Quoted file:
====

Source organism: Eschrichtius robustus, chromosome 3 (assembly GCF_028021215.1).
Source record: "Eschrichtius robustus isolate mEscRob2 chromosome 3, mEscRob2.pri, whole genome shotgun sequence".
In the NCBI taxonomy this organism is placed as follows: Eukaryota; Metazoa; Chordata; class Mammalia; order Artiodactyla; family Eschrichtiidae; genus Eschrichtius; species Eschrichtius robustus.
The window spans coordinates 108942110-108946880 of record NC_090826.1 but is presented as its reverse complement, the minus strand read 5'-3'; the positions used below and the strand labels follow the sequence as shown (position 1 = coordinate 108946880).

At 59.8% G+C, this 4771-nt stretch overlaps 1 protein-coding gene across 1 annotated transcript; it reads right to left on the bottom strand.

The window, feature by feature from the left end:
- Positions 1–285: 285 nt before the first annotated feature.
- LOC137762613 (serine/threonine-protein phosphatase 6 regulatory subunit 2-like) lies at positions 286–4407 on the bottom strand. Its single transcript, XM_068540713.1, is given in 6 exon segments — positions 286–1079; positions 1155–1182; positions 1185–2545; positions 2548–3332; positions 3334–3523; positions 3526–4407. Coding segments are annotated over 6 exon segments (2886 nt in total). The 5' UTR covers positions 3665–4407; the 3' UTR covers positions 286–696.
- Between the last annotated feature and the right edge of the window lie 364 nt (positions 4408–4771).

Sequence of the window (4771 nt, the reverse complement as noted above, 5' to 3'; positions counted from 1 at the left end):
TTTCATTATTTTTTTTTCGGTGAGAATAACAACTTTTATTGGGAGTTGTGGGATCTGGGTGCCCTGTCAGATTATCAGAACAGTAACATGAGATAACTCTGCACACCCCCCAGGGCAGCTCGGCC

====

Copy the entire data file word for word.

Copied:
Source organism: Eschrichtius robustus, chromosome 3 (assembly GCF_028021215.1).
Source record: "Eschrichtius robustus isolate mEscRob2 chromosome 3, mEscRob2.pri, whole genome shotgun sequence".
In the NCBI taxonomy this organism is placed as follows: Eukaryota; Metazoa; Chordata; class Mammalia; order Artiodactyla; family Eschrichtiidae; genus Eschrichtius; species Eschrichtius robustus.
The window spans coordinates 108942110-108946880 of record NC_090826.1 but is presented as its reverse complement, the minus strand read 5'-3'; the positions used below and the strand labels follow the sequence as shown (position 1 = coordinate 108946880).

At 59.8% G+C, this 4771-nt stretch overlaps 1 protein-coding gene across 1 annotated transcript; it reads right to left on the bottom strand.

The window, feature by feature from the left end:
- Positions 1–285: 285 nt before the first annotated feature.
- LOC137762613 (serine/threonine-protein phosphatase 6 regulatory subunit 2-like) lies at positions 286–4407 on the bottom strand. Its single transcript, XM_068540713.1, is given in 6 exon segments — positions 286–1079; positions 1155–1182; positions 1185–2545; positions 2548–3332; positions 3334–3523; positions 3526–4407. Coding segments are annotated over 6 exon segments (2886 nt in total). The 5' UTR covers positions 3665–4407; the 3' UTR covers positions 286–696.
- Between the last annotated feature and the right edge of the window lie 364 nt (positions 4408–4771).

Sequence of the window (4771 nt, the reverse complement as noted above, 5' to 3'; positions counted from 1 at the left end):
TTTCATTATTTTTTTTTCGGTGAGAATAACAACTTTTATTGGGAGTTGTGGGATCTGGGTGCCCTGTCAGATTATCAGAACAGTAACATGAGATAACTCTGCACACCCCCCAGGGCAGCTCGGCC